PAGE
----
A possible solution to this problem is to realise that the model of the crystal content consists of two major contributions: atomic model and non-atomic model (bulk solvent). Therefore, both the atoms and the bulk solvent should be excluded from the OMIT map calculation and not just the atomic model. Several options have been proposed to deal with the bulk solvent in calculating OMIT maps, such as truncating the low-resolution data and not using the bulk-solvent model at all, or using alternative bulk-solvent models that do not employ a priori modeling (masking), such as the exponential scaling (Babinet) model (Moews & Kretsinger, 1975[Moews, P. C. & Kretsinger, R. H. (1975). J. Mol. Biol. 91, 201-225.]; Tronrud, 1997[Tronrud, D. E. (1997). Methods Enzymol. 277, 306-319.]). Both options are problematic. Truncating the low-resolution data will degrade the quality of the map (Lunin, 1988[Lunin, V. Y. (1988). Acta Cryst. A44, 144-150.]; Urzhumtsev et al., 1989[Urzhumtsev, A. G., Lunin, V. Y. & Luzyanina, T. B. (1989). Acta Cryst. A45, 34-39.]; Urzhumtseva & Urzhumtsev, 2011[Urzhumtseva, L. & Urzhumtsev, A. (2011). J. Appl. Cryst. 44, 865-872.]; Cowtan, 1996[Cowtan, K. D. (1996). Proceedings of the CCP4 Study Weekend. Macromolecular Refinement, edited by E. Dodson, M. Moore, A. Ralph & S. Bailey, pp. 23-28. Warrington: Daresbury Laboratory.]), while the Babinet bulk-solvent model is only valid at resolutions below 8–10 Å (Podjarny & Urzhumtsev, 1997[Podjarny, A. D. & Urzhumtsev, A. G. (1997). Methods Enzymol. 276, 641-658.]). Yet another alternative is to define the OMIT region as larger than the molecule that one wants to identify and then fill the region with a regular grid of small scatterers (electrons or fractions thereof) and refine occupancies, B factors and coordinates restrained to their initial positions (Urzhumtsev, 1997[Urzhumtsev, A. G. (1997). Acta Cryst. D53, 540-543.]). The program BUSTER (Bricogne et al., 2016[Bricogne, G., Blanc, E., Brandl, M., Flensburg, C., Keller, P., Paciorek, W., Roversi, P., Sharff, A., Smart, O. S., Vonrhein, C. & Womack, T. O. (2016). BUSTER. Global Phasing Ltd, Cambridge, England.]) allows the exclusion of regions from bulk solvent by processing an additional file which describes the binding site (without resembling the putative ligand). Furthermore, statistical treatment of non-uniformity of bulk solvent or as yet unmodeled regions has been discussed (Blanc et al., 2004[Blanc, E., Roversi, P., Vonrhein, C., Flensburg, C., Lea, S. M. & Bricogne, G. (2004). Acta Cryst. D60, 2210-2221.]; Perrakis et al., 1999[Perrakis, A., Morris, R. & Lamzin, V. S. (1999). Nature Struct. Biol. 6, 458-463.]; Roversi et al., 2000[Roversi, P., Blanc, E., Vonrhein, C., Evans, G. & Bricogne, G. (2000). Acta Cryst. D56, 1316-1323.]).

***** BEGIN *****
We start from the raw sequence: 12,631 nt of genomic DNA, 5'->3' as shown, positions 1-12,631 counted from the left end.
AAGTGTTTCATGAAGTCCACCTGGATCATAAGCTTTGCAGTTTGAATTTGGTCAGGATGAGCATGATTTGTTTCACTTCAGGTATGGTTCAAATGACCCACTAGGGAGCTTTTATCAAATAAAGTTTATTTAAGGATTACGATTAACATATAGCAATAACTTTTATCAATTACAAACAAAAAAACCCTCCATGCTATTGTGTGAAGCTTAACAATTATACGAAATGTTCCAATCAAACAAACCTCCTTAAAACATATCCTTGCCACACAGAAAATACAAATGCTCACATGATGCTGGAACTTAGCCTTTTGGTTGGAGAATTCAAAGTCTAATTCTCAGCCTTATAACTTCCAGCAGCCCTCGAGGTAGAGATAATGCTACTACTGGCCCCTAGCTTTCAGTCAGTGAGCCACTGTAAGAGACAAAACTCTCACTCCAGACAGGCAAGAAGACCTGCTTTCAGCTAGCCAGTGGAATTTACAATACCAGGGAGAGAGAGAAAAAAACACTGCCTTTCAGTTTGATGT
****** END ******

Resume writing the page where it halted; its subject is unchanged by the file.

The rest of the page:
In this manuscript, we describe a new approach implemented in the PHENIX software suite. The tool is called phenix.polder and the corresponding maps are referred to as polder maps. The term `polder' was chosen as an analogy to the Dutch term for lowland reclaimed from the sea: polder is land gained by keeping water from penetrating the area. A polder map helps to enhance weak features in electron-density maps by keeping bulk solvent out of the area. Better features are achieved because the polder OMIT density is essentially raised by a constant value equal to the bulk-solvent electron density, compared with an OMIT density where the OMIT region is filled with bulk solvent. In a polder map, the density in the OMIT region is therefore not biased by the bulk solvent.

2. Methods

The calculation of polder OMIT maps consists of several stages (Fig. 3[link]). Firstly, the OMIT region of the unit-cell volume is identified by selecting a group of atoms in the input model that are located in the OMIT region. An intersection of spheres of radius 5 Å around each selected atom is used to mark this region. The choice of 5 Å for the sphere radius is rather arbitrary and is based on two requirements. One is that the OMIT region needs to be large enough to avoid biasing the map by the shape of the masking atoms. The other is that the OMIT region should not remove too much scattering from the model because otherwise it will be damaging to the map. This is especially important for weak features in the map as they may be particularly susceptible to model deterioration. The results from calculations testing different radii for bulk-solvent mask exclusion are presented in the Supporting Information.

[Figure 3]
Figure 3